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Is linguistics a science? Please explain with examples.

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Linguistics is a science because it is systematic, employs study, observation, and experimentation, and seeks to determine the nature and principles of language.

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Let's begin by defining “science.” According to the Collins dictionary, science is “systematized knowledge derived from observation, study, and experimentation carried on to determine the nature or principles of what is being studied.” Under this definition, linguistics, the study of language, is certainly a science, for it is 1) systematic; 2) based on study, observation, and experimentation; and 3) focused on determining the nature and principles of its object of study. We'll examine each of these characteristics in turn.

First, linguistics is systematic. Linguists examine the various elements of language in an orderly, precise, well-regulated manner. Some key elements include sounds and sound systems (phonetics and phonology), the forms and structures of words (morphology), the relationships between words in phrases and sentences (syntax), the meanings of language (semantics), the use of language in context (pragmatics), the role of language in human development and function (psycholinguistics), and the development of language over time (historical linguistics).

These systematic examinations draw their data from the observation of language, both spoken and written. Linguists study speakers directly as well as historical and contemporary texts to create hypotheses about language, to uncover evidence that supports (or refutes) these hypotheses, and to draw conclusions. Some linguists even conduct experiments when, for instance, they study how language develops in children or when they examine linguistic patterns. In these activities, linguistics is very much like other sciences.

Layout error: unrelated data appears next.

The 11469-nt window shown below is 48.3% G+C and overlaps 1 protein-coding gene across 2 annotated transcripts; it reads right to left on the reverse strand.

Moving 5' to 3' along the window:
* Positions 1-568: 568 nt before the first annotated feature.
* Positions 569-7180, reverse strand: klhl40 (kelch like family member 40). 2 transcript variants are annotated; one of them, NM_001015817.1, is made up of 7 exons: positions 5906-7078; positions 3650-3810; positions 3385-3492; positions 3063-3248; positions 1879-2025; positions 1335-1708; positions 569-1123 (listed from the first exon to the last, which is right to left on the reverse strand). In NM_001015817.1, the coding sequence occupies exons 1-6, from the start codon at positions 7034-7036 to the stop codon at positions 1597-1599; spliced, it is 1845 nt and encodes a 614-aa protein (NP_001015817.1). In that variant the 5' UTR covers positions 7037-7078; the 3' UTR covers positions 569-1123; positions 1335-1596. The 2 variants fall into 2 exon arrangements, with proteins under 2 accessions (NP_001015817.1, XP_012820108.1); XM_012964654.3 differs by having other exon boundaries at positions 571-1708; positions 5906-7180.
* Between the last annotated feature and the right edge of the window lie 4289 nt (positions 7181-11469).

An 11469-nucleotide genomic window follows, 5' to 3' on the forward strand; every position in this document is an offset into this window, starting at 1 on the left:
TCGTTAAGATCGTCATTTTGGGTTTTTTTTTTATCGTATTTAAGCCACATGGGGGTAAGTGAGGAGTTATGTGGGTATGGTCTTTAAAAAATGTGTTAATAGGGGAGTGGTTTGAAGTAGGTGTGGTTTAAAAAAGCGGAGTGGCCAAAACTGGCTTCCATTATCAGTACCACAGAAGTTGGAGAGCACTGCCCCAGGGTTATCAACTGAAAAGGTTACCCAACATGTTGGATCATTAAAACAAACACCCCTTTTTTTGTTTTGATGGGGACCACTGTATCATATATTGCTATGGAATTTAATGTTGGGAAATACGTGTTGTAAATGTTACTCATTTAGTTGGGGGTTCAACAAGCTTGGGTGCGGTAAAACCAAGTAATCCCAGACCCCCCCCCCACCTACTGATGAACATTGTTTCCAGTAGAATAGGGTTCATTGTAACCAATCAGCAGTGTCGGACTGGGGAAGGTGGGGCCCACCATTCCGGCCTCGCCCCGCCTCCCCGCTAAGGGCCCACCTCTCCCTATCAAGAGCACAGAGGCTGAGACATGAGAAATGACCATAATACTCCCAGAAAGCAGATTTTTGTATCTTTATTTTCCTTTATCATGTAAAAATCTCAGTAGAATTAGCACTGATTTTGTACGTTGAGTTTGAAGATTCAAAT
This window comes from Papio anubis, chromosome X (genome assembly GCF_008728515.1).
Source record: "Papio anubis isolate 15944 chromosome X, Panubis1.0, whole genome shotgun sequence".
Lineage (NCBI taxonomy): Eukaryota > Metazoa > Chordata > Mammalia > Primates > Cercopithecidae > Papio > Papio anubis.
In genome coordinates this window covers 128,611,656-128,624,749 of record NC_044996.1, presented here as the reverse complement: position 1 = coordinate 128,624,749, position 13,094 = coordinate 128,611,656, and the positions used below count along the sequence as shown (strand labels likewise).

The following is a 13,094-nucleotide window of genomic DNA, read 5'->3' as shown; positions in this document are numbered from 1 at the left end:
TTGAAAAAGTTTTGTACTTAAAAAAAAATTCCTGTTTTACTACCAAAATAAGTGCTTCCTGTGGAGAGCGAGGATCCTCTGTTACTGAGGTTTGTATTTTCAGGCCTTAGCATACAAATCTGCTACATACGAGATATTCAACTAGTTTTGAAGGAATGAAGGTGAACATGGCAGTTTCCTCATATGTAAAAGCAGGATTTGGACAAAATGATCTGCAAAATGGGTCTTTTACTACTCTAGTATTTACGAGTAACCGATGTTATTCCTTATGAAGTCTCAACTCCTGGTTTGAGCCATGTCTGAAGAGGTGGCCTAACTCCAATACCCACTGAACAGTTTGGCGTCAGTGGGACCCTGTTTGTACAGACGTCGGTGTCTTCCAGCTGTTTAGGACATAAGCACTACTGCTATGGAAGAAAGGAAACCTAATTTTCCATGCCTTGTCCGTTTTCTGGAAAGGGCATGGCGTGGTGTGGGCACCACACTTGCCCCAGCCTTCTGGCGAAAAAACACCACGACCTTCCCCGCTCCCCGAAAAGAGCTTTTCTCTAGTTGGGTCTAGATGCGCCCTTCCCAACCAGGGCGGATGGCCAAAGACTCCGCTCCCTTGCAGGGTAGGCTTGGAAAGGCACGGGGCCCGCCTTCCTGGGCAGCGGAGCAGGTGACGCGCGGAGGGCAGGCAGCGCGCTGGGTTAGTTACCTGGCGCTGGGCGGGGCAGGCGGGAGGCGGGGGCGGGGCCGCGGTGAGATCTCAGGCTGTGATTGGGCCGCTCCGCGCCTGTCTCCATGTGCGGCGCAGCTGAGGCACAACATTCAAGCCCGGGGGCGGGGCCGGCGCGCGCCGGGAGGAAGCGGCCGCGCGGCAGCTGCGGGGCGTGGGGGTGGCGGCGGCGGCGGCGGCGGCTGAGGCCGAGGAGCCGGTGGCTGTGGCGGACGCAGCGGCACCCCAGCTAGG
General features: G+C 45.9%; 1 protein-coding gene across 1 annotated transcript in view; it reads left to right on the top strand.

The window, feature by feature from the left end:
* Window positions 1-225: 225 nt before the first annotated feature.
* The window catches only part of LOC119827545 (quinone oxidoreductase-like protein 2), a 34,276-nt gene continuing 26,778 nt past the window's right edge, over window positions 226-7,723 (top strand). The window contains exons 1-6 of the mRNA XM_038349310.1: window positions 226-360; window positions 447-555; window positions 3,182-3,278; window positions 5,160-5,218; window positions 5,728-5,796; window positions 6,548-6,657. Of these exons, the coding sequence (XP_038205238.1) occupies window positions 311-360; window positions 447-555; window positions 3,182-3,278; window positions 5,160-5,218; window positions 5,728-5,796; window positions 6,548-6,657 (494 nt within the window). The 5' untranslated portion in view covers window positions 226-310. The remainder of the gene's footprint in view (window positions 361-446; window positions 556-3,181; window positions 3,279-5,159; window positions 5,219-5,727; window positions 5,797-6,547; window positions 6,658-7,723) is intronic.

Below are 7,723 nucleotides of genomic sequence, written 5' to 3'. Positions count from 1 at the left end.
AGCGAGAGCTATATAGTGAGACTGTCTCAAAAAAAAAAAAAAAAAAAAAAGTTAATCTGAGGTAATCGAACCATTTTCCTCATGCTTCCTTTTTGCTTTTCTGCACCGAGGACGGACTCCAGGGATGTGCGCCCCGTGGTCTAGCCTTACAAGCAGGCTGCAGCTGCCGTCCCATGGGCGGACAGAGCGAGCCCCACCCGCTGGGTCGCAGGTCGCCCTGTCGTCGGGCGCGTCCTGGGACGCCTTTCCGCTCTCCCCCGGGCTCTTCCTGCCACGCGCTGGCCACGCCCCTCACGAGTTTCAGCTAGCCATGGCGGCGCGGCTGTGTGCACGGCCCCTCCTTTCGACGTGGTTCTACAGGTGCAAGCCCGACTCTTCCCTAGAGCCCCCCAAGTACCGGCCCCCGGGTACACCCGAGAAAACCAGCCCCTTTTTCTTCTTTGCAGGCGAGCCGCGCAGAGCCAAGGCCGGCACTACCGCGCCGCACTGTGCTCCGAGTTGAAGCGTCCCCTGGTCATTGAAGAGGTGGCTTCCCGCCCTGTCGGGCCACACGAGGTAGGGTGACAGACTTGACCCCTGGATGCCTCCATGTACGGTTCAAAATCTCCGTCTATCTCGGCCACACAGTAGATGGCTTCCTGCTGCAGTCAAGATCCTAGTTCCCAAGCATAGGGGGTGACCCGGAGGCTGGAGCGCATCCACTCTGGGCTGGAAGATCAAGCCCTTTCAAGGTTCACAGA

Ultimately, linguists seek to discover the nature and principles of language. They want to find out what language is, how it works, why it has meaning, how it changes and develops, how it is used, and how it affects and is affected by the human beings who use it. New discoveries and theories are constantly shifting the picture of language as linguists practice their science and learn more and more about the ways humans communicate.

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Linguistics is a science. It is the scientific study of language. The term "linguistics" was first used in the mid-nineteenth century. It is an extremely broad field which encompasses grammar, phonology, and semantics. Before the mid-nineteenth century, the field was known as philology.

Comparative philologists, such as Sir William Jones (1746–1794), laid the foundation for what would become comparative historical linguistics. They discovered that Sanskrit resembles Greek and Latin in its influence on the development of languages and that languages often have a common source. (For instance, the five Romance languages are derived from Latin.)

Language acquisition theories are part of linguistics. Audiolingualism, popular in the 1950s and and 1960s, was based on behaviorism—habit formation. Accuracy, drills, and repetition are part of this teaching method. Noam Chomsky, an erudite scholar, refuted Audiolingualism. Chomsky claimed that children are born with a "universal grammar" and that habit formation is not central to language learning. As a language teacher myself, I make more use of the practical techniques of Audiolingualism than Chomsky's abstract theories.